Photography Equipment/Canon and Nikon

Canon and Nikon are the two dominant DSLR makers as of 2007, and have been for a number of years. They are both excellent brands, and both have large followings. That said, they are incompatible (ones lenses don't work on the others body), and in building a collection of equipment, you will choose one or the other. It makes a difference, but not a great one, and after committing to a system, many develop a love-hate relationship with the manufacturer.[1] Some differences are detailed below.

How to choose?Edit

This is also applicable to non-Canon/Nikon systems.

Most importantly, you are choosing a system, not a body. Instead of thinking about minor differences between current bodies, consider which lenses and bodies you expect to be using over the next 10 or 20 years. This is admittedly difficult when starting off, but lenses last decades, and it is prohibitively expensive to switch between systems or have two parallel sets of equipment: switching systems is a major decision.

Ideally, consider what kind of photography you are likely to do or may do for the foreseeable future, and how each system fits it. What equipment would you get initially? Over the next few years? Further down the road?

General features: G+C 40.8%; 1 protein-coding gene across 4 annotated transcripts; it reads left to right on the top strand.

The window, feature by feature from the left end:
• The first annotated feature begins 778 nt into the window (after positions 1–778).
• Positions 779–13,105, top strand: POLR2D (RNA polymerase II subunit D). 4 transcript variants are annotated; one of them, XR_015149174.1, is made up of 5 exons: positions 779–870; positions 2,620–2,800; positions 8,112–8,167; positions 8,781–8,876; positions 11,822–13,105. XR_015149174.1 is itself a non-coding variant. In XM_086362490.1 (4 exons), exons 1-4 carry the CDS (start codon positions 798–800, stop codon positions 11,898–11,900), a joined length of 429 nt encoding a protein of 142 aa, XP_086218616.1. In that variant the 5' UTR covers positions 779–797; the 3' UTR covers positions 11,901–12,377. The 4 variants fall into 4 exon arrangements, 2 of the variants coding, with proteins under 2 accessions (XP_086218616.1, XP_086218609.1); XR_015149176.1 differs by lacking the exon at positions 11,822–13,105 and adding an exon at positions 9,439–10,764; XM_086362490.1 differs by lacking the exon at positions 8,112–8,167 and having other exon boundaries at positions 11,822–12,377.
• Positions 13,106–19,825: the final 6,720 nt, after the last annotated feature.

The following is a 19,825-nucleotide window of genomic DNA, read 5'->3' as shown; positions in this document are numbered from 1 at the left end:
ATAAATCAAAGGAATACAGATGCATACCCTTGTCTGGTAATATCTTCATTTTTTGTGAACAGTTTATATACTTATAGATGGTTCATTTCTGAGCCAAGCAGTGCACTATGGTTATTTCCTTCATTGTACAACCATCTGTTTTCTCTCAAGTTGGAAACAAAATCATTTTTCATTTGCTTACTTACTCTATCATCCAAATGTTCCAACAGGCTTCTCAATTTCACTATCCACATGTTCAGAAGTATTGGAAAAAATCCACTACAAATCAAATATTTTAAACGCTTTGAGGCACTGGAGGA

Also, actually test out both systems: some people fall in love with the Nikon feel, for instance.


Broadly, Canon is generally averred to produce higher IQ bodies at lower prices, while Nikon cameras are considered more enjoyable to use.


  • better image quality
    • full-frame sensors
    • less noise, especially at high ISOs
  • cheaper

Canon has had full-frame sensor cameras since 2001, with the 1D. As of 2008, Nikon has just introduced a full-frame camera, the D3.

Canon's DSLRs have traditionally been cheaper than comparable Nikons, but Nikon's D40 is rather cheaper than Canon's 400D.


  • better physical feel
  • better software UI


Both produce an extensive (which is not to say complete) range of lenses, unlike the other DSLR manufacturers. Both have individual lenses with strong followings; below are notable classes of lenses that they each make.


  • Sports lenses (fast super telephotos)
Canon's white super telephoto lenses are instantly recognizable at sports events.
  • T/S: 3 currently
against Nikon's having had none, and having introduced 1 in 2008


  • Largest lineup
Because Nikon retained the F-mount, every lens they've made still works, in contrast to Canon, whose EOS system of 1987 broke backwards compatibility.


  1. Such as Thom Hogan's with Nikon, as at If I ran Nikon. A similar article could be written for Canon.